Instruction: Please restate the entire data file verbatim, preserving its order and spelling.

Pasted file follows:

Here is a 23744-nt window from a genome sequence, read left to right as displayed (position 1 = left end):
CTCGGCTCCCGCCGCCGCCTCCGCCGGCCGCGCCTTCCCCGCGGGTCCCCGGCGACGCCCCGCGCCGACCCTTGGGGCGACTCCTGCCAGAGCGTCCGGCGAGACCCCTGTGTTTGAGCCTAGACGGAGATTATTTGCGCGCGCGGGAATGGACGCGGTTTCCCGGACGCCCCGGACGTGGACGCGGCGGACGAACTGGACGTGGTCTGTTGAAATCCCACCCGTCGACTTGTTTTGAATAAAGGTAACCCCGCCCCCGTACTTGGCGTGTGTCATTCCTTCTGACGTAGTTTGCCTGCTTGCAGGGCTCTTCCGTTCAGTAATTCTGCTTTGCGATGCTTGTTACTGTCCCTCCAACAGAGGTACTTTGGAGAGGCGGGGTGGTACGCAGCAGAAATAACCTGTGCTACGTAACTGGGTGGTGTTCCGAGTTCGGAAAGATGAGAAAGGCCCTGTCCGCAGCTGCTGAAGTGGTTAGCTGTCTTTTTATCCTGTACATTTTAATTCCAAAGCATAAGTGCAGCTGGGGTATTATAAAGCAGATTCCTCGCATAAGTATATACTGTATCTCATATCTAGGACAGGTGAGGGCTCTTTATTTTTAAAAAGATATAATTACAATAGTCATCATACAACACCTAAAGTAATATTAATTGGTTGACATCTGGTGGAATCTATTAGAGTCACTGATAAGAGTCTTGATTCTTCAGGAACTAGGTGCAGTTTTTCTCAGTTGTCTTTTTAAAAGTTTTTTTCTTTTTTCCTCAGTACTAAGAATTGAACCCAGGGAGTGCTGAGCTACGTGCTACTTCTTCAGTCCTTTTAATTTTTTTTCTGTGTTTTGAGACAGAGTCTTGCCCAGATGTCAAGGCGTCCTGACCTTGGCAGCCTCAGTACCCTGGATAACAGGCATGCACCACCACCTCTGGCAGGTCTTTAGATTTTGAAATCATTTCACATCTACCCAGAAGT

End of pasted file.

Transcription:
Here is a 23744-nt window from a genome sequence, read left to right as displayed (position 1 = left end):
CTCGGCTCCCGCCGCCGCCTCCGCCGGCCGCGCCTTCCCCGCGGGTCCCCGGCGACGCCCCGCGCCGACCCTTGGGGCGACTCCTGCCAGAGCGTCCGGCGAGACCCCTGTGTTTGAGCCTAGACGGAGATTATTTGCGCGCGCGGGAATGGACGCGGTTTCCCGGACGCCCCGGACGTGGACGCGGCGGACGAACTGGACGTGGTCTGTTGAAATCCCACCCGTCGACTTGTTTTGAATAAAGGTAACCCCGCCCCCGTACTTGGCGTGTGTCATTCCTTCTGACGTAGTTTGCCTGCTTGCAGGGCTCTTCCGTTCAGTAATTCTGCTTTGCGATGCTTGTTACTGTCCCTCCAACAGAGGTACTTTGGAGAGGCGGGGTGGTACGCAGCAGAAATAACCTGTGCTACGTAACTGGGTGGTGTTCCGAGTTCGGAAAGATGAGAAAGGCCCTGTCCGCAGCTGCTGAAGTGGTTAGCTGTCTTTTTATCCTGTACATTTTAATTCCAAAGCATAAGTGCAGCTGGGGTATTATAAAGCAGATTCCTCGCATAAGTATATACTGTATCTCATATCTAGGACAGGTGAGGGCTCTTTATTTTTAAAAAGATATAATTACAATAGTCATCATACAACACCTAAAGTAATATTAATTGGTTGACATCTGGTGGAATCTATTAGAGTCACTGATAAGAGTCTTGATTCTTCAGGAACTAGGTGCAGTTTTTCTCAGTTGTCTTTTTAAAAGTTTTTTTCTTTTTTCCTCAGTACTAAGAATTGAACCCAGGGAGTGCTGAGCTACGTGCTACTTCTTCAGTCCTTTTAATTTTTTTTCTGTGTTTTGAGACAGAGTCTTGCCCAGATGTCAAGGCGTCCTGACCTTGGCAGCCTCAGTACCCTGGATAACAGGCATGCACCACCACCTCTGGCAGGTCTTTAGATTTTGAAATCATTTCACATCTACCCAGAAGT